Matter and Motion

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Society for promoting Christian knowledge, 1876 - Force and energy - 128 pages

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Page 54 - Every body continues in its state of rest or of uniform motion in a straight line, except in so far as it may be compelled by impressed forces to change that state.
Page 38 - Change of motion is proportional to the impressed force and takes place in the direction of the straight line in which the force acts.
Page 60 - The total energy of any material system is a quantity which can neither be increased nor diminished by any action between the parts of the system, though it may be transformed into any of the forms of which energy is susceptible...
Page 21 - The difference between one event and another does not depend on the mere difference of the times or the places at which they occur, but only on differences in the nature, configuration, or motion of the bodies concerned.
Page 35 - Every body perseveres in its state of rest or of moving uniformly in a straight line, except in so far as it is made to change that state by external forces.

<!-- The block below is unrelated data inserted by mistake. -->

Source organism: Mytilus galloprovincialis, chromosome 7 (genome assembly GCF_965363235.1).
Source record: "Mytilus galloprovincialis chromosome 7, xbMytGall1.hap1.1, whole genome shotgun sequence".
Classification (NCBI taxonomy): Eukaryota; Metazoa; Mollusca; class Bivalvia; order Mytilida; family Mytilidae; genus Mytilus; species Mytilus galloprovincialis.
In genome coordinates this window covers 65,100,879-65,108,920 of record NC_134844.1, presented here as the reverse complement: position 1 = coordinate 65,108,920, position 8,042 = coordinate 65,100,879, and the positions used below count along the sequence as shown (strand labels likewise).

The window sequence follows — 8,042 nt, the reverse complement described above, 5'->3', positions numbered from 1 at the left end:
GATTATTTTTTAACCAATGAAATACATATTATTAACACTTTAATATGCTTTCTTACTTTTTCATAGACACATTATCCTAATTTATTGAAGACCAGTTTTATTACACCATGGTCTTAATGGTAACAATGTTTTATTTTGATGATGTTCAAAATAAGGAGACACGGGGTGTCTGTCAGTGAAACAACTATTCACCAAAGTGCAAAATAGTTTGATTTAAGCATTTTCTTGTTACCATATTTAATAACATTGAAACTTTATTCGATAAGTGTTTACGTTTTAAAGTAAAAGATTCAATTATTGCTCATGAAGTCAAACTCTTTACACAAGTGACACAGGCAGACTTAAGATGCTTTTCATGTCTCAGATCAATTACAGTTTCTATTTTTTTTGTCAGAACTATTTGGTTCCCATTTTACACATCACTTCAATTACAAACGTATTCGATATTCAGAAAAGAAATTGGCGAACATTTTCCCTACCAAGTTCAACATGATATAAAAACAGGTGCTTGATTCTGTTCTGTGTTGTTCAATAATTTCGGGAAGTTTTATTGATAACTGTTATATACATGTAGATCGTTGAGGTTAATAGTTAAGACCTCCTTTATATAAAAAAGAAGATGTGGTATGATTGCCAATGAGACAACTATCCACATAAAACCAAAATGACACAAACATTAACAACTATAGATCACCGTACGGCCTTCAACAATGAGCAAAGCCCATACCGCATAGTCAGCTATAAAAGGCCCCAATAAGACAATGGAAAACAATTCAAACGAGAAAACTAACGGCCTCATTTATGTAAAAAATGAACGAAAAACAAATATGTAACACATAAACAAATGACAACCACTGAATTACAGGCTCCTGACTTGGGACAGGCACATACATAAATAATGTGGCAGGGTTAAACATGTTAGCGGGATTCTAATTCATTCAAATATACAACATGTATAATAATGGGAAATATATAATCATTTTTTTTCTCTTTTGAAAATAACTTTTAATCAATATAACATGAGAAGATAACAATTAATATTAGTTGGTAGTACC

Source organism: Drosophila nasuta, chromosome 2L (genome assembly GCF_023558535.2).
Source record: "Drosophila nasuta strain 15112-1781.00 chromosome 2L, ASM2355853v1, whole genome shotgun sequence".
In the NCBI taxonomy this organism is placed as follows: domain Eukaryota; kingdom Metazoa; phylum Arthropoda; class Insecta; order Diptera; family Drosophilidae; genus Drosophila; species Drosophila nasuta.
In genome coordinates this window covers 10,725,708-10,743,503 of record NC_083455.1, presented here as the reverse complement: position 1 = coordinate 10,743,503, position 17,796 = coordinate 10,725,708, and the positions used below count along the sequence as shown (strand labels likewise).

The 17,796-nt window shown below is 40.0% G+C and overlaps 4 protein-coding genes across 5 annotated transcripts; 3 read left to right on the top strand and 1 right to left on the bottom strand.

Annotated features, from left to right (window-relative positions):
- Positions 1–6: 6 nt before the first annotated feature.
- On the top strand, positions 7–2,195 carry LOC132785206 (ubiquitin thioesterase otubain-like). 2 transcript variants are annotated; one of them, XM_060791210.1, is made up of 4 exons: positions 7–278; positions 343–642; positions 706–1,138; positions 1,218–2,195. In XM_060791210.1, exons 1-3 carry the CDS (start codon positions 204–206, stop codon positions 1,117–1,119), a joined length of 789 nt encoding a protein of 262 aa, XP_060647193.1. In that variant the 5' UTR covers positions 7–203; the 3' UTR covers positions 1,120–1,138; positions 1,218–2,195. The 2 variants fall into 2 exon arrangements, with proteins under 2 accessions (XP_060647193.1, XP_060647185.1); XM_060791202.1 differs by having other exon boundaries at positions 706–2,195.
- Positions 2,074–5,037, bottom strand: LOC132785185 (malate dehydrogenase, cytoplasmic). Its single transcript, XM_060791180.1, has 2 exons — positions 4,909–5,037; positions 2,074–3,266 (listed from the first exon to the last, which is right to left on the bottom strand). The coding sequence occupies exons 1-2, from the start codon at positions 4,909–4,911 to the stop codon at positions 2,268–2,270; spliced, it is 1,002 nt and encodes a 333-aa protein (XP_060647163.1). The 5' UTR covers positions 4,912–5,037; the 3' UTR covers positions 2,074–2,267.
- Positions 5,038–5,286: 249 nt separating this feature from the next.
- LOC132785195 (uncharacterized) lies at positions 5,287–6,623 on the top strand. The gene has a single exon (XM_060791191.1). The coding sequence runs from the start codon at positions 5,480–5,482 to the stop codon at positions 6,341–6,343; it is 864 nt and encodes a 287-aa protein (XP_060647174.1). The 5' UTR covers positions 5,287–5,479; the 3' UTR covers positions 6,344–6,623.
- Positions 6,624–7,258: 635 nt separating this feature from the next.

Page 87 - Rise on the earth, or earth rise on the sun, He from the east his flaming road begin ; Or she from west her silent course advance With inoffensive pace, that spinning sleeps On her soft axle, while she paces even, And bears thee soft with the smooth air along, Solicit not thy thoughts with matters hid ; Leave them to God above, him serve and fear.
Page 59 - act of producing a change of configuration in a system in opposition to a force which resists that change.
Page 114 - ... bodies is proportional to the product of their masses divided by the square of the distance between them.
Page 60 - The doctrine of the conservation of energy is the one generalized statement which is to be found consistent with fact, not in one physical science only, but in all. When once apprehended it furnishes to the physical inquirer a principle on which he may hang every known law relating to physical actions, and by which he may be put in the way to discover the relations of such actions in new branches of science.
Page 20 - All our knowledge, both of time and place, is essentially relative. When a man has acquired the habit of putting words together, without troubling himself to form the thoughts which ought to correspond to them, it is easy for him to frame an antithesis between this relative knowledge and a so-called absolute knowledge, and to point out our ignorance of the absolute position of a point as an instance of the limitation of our faculties.

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